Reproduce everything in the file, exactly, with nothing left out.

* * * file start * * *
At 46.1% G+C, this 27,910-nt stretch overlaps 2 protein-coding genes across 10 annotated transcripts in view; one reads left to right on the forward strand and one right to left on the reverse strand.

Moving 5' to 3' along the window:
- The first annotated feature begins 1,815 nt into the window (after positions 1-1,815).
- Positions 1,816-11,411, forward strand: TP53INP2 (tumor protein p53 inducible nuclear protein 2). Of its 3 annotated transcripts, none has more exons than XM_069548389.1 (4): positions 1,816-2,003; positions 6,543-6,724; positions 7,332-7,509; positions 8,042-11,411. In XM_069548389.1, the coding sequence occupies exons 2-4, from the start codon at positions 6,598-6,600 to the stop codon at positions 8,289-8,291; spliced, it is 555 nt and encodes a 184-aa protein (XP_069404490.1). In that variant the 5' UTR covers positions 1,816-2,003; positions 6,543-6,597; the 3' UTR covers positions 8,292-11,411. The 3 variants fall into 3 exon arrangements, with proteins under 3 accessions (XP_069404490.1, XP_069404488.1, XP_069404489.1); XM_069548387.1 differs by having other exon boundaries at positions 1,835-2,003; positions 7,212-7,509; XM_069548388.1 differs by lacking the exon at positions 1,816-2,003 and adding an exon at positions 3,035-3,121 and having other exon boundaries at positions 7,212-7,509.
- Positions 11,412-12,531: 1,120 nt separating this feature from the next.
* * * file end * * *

At 46.1% G+C, this 27,910-nt stretch overlaps 2 protein-coding genes across 10 annotated transcripts in view; one reads left to right on the forward strand and one right to left on the reverse strand.

Moving 5' to 3' along the window:
- The first annotated feature begins 1,815 nt into the window (after positions 1-1,815).
- Positions 1,816-11,411, forward strand: TP53INP2 (tumor protein p53 inducible nuclear protein 2). Of its 3 annotated transcripts, none has more exons than XM_069548389.1 (4): positions 1,816-2,003; positions 6,543-6,724; positions 7,332-7,509; positions 8,042-11,411. In XM_069548389.1, the coding sequence occupies exons 2-4, from the start codon at positions 6,598-6,600 to the stop codon at positions 8,289-8,291; spliced, it is 555 nt and encodes a 184-aa protein (XP_069404490.1). In that variant the 5' UTR covers positions 1,816-2,003; positions 6,543-6,597; the 3' UTR covers positions 8,292-11,411. The 3 variants fall into 3 exon arrangements, with proteins under 3 accessions (XP_069404490.1, XP_069404488.1, XP_069404489.1); XM_069548387.1 differs by having other exon boundaries at positions 1,835-2,003; positions 7,212-7,509; XM_069548388.1 differs by lacking the exon at positions 1,816-2,003 and adding an exon at positions 3,035-3,121 and having other exon boundaries at positions 7,212-7,509.
- Positions 11,412-12,531: 1,120 nt separating this feature from the next.